UK Release Date: 13th April 2018
Runtime: 107 minutes
Director: Brad Peyton
Writer: Ryan Engle, Carlton Cuse, Ryan J Condal, Adam Sztykiel
Starring: Dwayne Johnson, Naomie Harris, Jeffrey Dean Morgan, Malin Åkerman, Jake Lacy, Joe Manganiello
Synopsis: Scientists lose control of experimental material used for genetic editing, which leads to a gorilla growing to enormous size and displaying aggression that he has never shown before.
Dwayne Johnson is the coolest man in the world. In Rampage, based on an 80s arcade game, he is best mates with an albino gorilla, which he fist-bumps on a semi-regular basis. Within half an hour of the film starting, that gorilla has doubled in size and is tearing a plane to pieces. So far, there’s nothing in the mix to suggest that this movie is anything other than awesome, particularly as it comes from Brad Peyton, who last worked with Johnson for the joyously silly San Andreas. However, there’s something very wrong about the movie, which is actually a little dull, despite all of the noise and carnage.
Johnson plays primatologist Davis Okoye, who swaggers around San Diego Wildlife Reserve schooling minions in how to be on fist-bump terms with the apes. Jane Goodall is good, but she’s no Rock. Meanwhile, shady science siblings Claire (Malin Åkerman) and Brett (Jake Lacy) are fretting about gene modification experiments that have fallen from space and landed somewhere on Earth. One of them landed in dangerous proximity to George – Okoye’s best bud – and he has torn a grizzly bear to pieces, while growing to increasingly enormous size. It’s at this time that Okoye is joined by gene expert Kate (Naomie Harris), who used to work for the siblings and claims she can help George.
Rampage should, above all else, deliver on spectacle. For the most part, it manages this and the CGI is largely solid – a definite step up from San Andreas for Peyton. There are a few ropey moments, however, and there’s a nagging sense that this level of gargantuan carnage has been done way better by everything from the Marvel Cinematic Universe to the Godzilla and King Kong shared franchise, and even Pacific Rim: Uprising. Many of the most impressive money shots were blown in the trailer, and this leaves the finished film rather light on surprises, slashing its chances of blowing the audience’s minds with its imagery.
It’s not much of a shock that there isn’t a great deal of room for character in Rampage, but the film’s climax leans heavily on emotion and it’s impossible to feel that, given how little groundwork the story has laid in that respect. Naomie Harris, in particular, is given absolutely nothing to do, playing a distant second fiddle to Johnson and the creatures, despite being the most intelligent character in the room for most of the movie.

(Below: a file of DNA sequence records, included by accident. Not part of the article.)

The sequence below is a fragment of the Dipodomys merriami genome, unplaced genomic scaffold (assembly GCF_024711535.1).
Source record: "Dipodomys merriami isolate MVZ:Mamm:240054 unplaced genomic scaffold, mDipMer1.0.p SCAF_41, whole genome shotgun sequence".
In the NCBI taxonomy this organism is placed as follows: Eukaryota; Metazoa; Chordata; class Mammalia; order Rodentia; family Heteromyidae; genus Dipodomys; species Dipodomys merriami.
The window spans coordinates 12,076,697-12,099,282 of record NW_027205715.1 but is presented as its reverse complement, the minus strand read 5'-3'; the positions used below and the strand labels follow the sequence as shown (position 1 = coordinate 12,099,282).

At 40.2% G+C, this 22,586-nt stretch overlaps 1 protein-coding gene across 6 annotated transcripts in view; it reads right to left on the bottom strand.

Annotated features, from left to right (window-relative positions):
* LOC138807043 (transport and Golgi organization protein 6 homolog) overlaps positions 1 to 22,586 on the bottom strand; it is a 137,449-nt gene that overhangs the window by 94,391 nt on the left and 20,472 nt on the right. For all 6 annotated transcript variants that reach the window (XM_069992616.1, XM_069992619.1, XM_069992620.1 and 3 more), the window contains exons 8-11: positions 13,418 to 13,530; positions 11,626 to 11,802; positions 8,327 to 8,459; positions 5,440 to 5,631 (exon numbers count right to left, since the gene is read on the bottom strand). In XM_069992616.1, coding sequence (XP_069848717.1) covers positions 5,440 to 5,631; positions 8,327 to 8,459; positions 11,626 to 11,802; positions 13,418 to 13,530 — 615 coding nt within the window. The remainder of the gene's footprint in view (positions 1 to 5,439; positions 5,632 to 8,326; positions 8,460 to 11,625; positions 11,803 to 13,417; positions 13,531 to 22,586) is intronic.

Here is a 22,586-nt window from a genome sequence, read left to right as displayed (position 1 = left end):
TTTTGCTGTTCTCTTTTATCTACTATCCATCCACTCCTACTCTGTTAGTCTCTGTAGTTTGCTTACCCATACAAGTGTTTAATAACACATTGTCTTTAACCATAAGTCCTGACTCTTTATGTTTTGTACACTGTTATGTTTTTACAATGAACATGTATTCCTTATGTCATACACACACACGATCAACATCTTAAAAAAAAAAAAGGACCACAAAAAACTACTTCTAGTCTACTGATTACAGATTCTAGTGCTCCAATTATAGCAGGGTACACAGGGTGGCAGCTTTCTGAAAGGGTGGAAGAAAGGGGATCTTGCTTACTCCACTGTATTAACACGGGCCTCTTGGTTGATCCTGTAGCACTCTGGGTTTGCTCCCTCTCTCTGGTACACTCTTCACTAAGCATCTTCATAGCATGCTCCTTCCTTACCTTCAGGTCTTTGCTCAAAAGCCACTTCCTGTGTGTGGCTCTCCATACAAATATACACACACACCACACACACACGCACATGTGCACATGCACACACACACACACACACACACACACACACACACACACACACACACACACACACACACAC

Jeffrey Dean Morgan, as a slimy intelligence agent, is the standout performer, getting many of the film’s best quips in a script far lighter on humour than it should have been. Malin Åkerman and Jake Lacy also deserve credit for their villainous turns. They’re absolutely aware of the movie they’re in, and camp things up accordingly, with Lacy delivering a goofy comedic performance that is very effective and Åkerman showcasing icy cool as the woman calculating everything behind the scenes.
Given the blockbuster premise of Rampage, the one thing it shouldn’t be is boring. And yet, there are huge stretches of this movie where Peyton finds his story lacking in energy, not least during a sequence on a plane in the second act that seems to stretch on eternally without ever raising the pulse. There’s no doubt that Dwayne Johnson is the most bankable and charismatic movie star on the planet, but he’s unable to rescue Rampage, which is a massive disappointment that lacks any amount of the fun factor expected from a movie that features a giant gorilla and a massive wolf with wings.
Pop or Poop?
It says a lot for a movie’s problems when Dwayne Johnson can’t rescue it, but that’s the case with Rampage. There are some memorable moments and impressive third act spectacle, as well as some camp performances that collide with the often overly serious tone and endless, blandly staged action sequences. It’s not a complete waste of time, but it’s not even the best video game movie of the year.
Do you agree with my review? Let me know in the comments section.